By:  Kaye Dyja
Source: Wesleyan Argus

House Democrats Unveil the College Affordability Act

Earlier this month, House Democrats unveiled an extensive overhaul of the higher education system aimed at lowering costs and expanding access to college and secondary education. The proposed legislation, The College Affordability Act (CAA), would update the Higher Education Act (HEA) of 1965 for the first time in a decade and would cost $400 billion over a 10-year period. 

While the bill is currently waiting for a vote on the House floor, The Argus joined a press call with Committee Chairman Bobby Scott (VA-03) and Jahana Hayes (CT-05) to discuss the act and its potential impact on Wesleyan.

“As you know, the rising cost of college has put an affordable, quality degree out of reach for too many Americans, and as a result, a growing number of students are regrettably questioning the value of education,” Scott said. “Accordingly, Congress must address problems in our higher education system so all students will have access to the benefits of a quality college degree.”

The CAA has three goals: to lower the cost of college for students and families, improve the quality of education, and expand opportunity for students from all backgrounds. 

To tackle rising tuition costs, the CAA proposes a significant restoration of federal and state investments in higher education through a federal-state partnership. While the bill primarily tackles publicly funded state universities, privately funded schools such as Wesleyan will be impacted by the bill’s proposed loan and Pell Grant expansions. Pell Grants are federally funded, need-based grants for low-income undergraduate students. The bill would increase both the number of Pell Grants and the semesters a Pell Grant would cover from 12 to 14 semesters. The bill also proposes the largest increase in the value of Pell Grants since they were created in 1965.

“One of the things that we’ve done is significantly increase Pell Grants, which will help everyone going to a private school,” Scott said. “We also make student loans cheaper, easier to understand, and easier to pay off.” 

“I think just to add to what my colleague said…outside of the Pell Grants and the ability to borrow money and the ability to repay, the idea that public school loan forgiveness is in there,” Hayes said. “For me, I think of educators and people who go into these service-related fields who take on a lot of debt in order to get a job, and then really have to worry about navigating their way out. This bill also replaces the repayment terms with one fixed repayment plan, and one income-based repayment plan, as opposed to the variety of options that are now out there that are so confusing for so many students. So, while we talk a lot about public institutions and state-run schools, this will affect any student that’s going into higher education.”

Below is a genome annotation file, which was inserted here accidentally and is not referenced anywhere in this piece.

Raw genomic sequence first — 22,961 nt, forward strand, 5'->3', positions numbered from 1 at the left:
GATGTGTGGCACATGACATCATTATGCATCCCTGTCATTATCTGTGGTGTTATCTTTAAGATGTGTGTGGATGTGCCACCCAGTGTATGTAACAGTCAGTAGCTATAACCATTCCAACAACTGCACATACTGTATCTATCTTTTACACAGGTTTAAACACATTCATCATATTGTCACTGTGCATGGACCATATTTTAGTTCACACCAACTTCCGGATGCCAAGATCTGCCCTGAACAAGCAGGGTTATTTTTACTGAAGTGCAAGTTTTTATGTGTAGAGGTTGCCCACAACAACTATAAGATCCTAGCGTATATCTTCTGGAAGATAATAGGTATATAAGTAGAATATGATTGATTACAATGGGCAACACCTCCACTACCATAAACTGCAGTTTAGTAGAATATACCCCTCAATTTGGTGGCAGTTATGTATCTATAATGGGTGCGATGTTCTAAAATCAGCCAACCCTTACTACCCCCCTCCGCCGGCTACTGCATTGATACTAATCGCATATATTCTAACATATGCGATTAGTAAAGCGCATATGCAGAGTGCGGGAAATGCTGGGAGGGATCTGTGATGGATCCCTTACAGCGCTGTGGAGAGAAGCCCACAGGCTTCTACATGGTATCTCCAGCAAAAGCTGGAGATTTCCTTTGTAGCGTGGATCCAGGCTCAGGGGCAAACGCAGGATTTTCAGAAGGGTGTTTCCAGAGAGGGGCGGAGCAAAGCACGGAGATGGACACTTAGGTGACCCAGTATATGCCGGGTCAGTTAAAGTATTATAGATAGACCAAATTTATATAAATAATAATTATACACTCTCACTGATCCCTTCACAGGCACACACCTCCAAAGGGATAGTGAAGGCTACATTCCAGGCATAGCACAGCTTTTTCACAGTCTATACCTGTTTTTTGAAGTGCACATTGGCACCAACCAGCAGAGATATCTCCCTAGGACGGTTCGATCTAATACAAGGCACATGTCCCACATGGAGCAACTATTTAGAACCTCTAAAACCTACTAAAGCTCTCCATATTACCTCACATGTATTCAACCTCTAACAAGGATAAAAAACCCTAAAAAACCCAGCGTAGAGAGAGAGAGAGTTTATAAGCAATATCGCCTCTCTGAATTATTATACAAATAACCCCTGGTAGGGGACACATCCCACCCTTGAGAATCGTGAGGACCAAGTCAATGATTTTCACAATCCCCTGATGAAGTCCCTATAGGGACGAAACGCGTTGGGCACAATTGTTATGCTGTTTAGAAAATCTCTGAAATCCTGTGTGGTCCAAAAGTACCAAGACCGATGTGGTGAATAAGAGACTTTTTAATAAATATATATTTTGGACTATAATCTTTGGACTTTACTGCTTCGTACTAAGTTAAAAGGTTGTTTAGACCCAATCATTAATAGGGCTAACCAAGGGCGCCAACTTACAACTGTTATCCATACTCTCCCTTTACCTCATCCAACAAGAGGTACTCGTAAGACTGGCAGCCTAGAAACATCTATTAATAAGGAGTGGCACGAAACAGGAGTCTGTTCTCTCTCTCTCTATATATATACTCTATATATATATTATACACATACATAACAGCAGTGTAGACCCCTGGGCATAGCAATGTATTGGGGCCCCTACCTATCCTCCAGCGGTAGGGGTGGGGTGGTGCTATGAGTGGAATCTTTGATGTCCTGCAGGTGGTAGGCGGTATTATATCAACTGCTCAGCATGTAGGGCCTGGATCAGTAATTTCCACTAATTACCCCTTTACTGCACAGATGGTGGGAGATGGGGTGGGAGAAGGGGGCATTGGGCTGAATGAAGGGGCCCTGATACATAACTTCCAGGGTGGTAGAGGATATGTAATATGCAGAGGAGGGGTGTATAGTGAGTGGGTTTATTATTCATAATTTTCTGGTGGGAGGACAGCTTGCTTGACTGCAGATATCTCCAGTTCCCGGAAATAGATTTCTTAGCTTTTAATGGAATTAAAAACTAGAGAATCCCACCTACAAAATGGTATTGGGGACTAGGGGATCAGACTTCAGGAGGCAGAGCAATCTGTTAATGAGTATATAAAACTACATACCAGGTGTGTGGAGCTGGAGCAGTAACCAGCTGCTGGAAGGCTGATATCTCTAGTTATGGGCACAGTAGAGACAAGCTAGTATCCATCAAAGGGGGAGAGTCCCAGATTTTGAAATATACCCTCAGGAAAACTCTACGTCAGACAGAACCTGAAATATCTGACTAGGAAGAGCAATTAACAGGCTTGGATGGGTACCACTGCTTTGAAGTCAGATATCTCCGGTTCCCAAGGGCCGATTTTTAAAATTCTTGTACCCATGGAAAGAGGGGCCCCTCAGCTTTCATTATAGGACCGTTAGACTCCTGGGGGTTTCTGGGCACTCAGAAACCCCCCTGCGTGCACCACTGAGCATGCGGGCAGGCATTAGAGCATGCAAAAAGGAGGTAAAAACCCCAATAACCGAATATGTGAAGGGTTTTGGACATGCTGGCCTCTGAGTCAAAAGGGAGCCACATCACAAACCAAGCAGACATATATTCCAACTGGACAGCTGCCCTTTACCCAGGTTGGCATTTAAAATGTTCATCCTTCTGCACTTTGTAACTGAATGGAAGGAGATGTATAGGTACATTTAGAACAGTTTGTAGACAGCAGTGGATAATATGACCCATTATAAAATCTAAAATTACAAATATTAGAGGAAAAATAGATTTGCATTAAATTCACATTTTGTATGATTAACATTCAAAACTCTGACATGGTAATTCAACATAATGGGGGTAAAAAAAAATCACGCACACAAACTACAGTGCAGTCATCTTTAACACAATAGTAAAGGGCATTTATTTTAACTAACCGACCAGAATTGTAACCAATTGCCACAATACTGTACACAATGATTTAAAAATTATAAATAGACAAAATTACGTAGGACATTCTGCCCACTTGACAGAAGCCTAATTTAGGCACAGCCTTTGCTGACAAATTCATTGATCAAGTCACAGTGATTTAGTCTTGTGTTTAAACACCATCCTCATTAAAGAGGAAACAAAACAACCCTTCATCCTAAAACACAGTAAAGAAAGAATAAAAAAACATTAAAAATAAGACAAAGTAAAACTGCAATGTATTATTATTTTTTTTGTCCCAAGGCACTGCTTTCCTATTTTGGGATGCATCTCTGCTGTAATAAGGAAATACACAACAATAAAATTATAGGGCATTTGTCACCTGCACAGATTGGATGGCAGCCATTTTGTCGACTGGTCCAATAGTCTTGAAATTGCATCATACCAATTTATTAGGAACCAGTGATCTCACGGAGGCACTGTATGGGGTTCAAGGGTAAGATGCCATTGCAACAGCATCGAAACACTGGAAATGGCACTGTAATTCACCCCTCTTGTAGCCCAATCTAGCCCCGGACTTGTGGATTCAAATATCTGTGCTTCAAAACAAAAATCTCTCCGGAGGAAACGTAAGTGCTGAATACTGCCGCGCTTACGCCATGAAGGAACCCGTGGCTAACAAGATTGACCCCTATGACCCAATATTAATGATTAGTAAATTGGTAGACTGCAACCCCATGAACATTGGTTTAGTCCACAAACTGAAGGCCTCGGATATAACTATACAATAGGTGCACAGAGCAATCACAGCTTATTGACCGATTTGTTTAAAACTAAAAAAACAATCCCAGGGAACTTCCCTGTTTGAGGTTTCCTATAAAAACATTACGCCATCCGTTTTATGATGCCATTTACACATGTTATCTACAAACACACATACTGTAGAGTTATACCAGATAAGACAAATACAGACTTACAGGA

The CAA also intends to increase the quality of higher education by holding schools accountable for students’ success. 

“The College Affordability Act blocks access to taxpayer funding for schools that cause a large share of the students’ loan defaults and schools that spend too much money on marketing and lobbying, while spending too little on educating the students,” Scott said.

Lastly, the CAA aims to expand opportunities for more students by providing flexible college options and increased support to meet students’ individual needs. This includes stronger wraparound services to keep students in school such as campus-based childcare, academic and career advising, as well as small grants to cover financial emergencies.

The bill also adds a provision to explicitly prohibit proposed changes to Title IX that the Secretary of the Department of Education released last November. Scott said these provisions place too much blame on survivors and that the CAA will strengthen preventative measures against sexual assault on campuses. 

While some students on campus have demonstrated considerable excitement regarding the legislation, others have expressed ambivalence. 

“I think this legislation would be really beneficial to Wesleyan students in a number of ways,” Trevor Devanny ’20 said. “Expanding Pell Grant beneficiaries and decreasing student loans would impact many students lives—I definitely support that.”

Charlie Hills ’20 acknowledged the important of the Act but stressed that there is still a long way to go.

“The College Affordability Act is a huge step towards reforming our education system,” Hills said. “But I do think there are ways it could be more progressive, like pushing for student debt forgiveness in its entirety.”